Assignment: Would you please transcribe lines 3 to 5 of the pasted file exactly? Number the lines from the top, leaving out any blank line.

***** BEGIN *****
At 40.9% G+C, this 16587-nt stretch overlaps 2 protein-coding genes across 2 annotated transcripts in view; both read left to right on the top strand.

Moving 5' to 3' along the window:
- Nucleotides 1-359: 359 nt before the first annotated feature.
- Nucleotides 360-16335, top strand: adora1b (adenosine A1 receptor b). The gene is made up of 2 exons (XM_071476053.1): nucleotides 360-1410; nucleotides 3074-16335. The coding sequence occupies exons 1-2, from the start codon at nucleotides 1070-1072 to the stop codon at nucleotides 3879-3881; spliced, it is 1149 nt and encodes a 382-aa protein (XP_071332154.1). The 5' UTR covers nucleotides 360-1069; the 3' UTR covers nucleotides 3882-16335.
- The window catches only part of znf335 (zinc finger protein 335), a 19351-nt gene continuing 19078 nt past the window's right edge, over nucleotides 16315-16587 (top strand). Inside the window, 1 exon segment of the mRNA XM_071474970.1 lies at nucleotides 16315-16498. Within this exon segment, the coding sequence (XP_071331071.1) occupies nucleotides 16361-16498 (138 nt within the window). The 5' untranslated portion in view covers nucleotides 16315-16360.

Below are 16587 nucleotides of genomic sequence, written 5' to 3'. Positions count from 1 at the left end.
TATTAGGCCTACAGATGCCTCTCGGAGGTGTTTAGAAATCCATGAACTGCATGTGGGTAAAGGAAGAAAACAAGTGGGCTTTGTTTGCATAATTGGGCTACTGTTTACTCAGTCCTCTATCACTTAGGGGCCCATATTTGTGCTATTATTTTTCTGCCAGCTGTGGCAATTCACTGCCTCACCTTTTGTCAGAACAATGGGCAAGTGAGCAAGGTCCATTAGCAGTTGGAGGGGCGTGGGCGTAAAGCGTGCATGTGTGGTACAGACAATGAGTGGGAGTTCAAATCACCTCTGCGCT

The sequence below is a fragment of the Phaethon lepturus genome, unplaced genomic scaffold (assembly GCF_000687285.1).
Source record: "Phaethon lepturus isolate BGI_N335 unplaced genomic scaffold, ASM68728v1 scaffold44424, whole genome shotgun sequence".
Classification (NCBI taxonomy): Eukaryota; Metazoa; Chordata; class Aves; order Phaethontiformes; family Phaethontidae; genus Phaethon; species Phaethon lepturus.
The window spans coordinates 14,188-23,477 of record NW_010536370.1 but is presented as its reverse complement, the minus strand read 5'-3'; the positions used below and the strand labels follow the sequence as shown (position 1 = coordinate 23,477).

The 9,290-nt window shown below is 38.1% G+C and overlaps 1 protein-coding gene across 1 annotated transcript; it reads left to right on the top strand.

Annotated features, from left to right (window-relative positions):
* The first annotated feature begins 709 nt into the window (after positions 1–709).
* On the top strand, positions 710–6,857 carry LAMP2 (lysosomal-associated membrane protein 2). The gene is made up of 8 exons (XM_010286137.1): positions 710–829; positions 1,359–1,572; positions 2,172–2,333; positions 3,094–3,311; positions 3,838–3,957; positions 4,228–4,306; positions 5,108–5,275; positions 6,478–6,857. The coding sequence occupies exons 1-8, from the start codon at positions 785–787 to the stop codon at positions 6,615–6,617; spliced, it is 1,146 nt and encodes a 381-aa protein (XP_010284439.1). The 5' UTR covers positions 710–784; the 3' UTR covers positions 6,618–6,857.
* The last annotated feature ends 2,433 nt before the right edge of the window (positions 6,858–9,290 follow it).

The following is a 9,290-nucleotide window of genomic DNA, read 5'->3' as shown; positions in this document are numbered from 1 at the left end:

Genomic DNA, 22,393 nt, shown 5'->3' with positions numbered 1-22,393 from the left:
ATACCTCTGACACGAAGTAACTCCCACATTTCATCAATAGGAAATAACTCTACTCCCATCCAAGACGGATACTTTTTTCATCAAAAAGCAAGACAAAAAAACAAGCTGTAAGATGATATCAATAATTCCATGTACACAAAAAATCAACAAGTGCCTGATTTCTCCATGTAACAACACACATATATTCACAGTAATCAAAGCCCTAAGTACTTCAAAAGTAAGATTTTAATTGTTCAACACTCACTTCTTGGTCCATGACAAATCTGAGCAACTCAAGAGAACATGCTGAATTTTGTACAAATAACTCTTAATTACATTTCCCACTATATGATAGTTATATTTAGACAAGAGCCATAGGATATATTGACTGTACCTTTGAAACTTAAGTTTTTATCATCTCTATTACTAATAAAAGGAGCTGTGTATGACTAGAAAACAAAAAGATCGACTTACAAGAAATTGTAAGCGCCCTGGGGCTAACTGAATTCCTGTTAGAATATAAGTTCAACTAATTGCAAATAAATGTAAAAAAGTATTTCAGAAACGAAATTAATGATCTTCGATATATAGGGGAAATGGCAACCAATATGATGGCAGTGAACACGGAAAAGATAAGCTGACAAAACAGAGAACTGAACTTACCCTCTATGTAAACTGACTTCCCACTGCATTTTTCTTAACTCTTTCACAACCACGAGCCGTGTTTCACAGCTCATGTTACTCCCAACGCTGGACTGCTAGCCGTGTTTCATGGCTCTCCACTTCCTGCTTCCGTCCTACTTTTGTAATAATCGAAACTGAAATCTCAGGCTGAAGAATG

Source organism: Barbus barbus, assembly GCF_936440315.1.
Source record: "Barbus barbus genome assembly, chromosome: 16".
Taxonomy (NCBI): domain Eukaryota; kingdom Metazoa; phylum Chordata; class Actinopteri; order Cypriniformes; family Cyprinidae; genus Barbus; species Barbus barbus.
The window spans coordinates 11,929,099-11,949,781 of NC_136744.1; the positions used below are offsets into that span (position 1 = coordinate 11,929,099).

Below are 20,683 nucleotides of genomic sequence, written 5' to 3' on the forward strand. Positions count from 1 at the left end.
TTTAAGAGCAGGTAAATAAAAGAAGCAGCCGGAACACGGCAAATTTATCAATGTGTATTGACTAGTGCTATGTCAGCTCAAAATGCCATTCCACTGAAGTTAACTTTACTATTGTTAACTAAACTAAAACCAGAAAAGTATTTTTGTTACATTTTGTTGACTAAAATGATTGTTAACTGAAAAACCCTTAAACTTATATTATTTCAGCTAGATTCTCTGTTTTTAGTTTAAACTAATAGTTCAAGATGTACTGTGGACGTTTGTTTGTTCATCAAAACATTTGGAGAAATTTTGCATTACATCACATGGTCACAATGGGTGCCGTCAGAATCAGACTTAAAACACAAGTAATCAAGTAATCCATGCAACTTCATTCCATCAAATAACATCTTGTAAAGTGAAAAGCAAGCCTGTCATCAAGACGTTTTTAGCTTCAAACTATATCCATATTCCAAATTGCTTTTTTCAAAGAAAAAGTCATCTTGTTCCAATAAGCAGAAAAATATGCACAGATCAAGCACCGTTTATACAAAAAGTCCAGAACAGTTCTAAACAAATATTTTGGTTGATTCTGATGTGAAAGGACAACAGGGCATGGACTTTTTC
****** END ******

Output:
- Nucleotides 1-359: 359 nt before the first annotated feature.
- Nucleotides 360-16335, top strand: adora1b (adenosine A1 receptor b). The gene is made up of 2 exons (XM_071476053.1): nucleotides 360-1410; nucleotides 3074-16335. The coding sequence occupies exons 1-2, from the start codon at nucleotides 1070-1072 to the stop codon at nucleotides 3879-3881; spliced, it is 1149 nt and encodes a 382-aa protein (XP_071332154.1). The 5' UTR covers nucleotides 360-1069; the 3' UTR covers nucleotides 3882-16335.
- The window catches only part of znf335 (zinc finger protein 335), a 19351-nt gene continuing 19078 nt past the window's right edge, over nucleotides 16315-16587 (top strand). Inside the window, 1 exon segment of the mRNA XM_071474970.1 lies at nucleotides 16315-16498. Within this exon segment, the coding sequence (XP_071331071.1) occupies nucleotides 16361-16498 (138 nt within the window). The 5' untranslated portion in view covers nucleotides 16315-16360.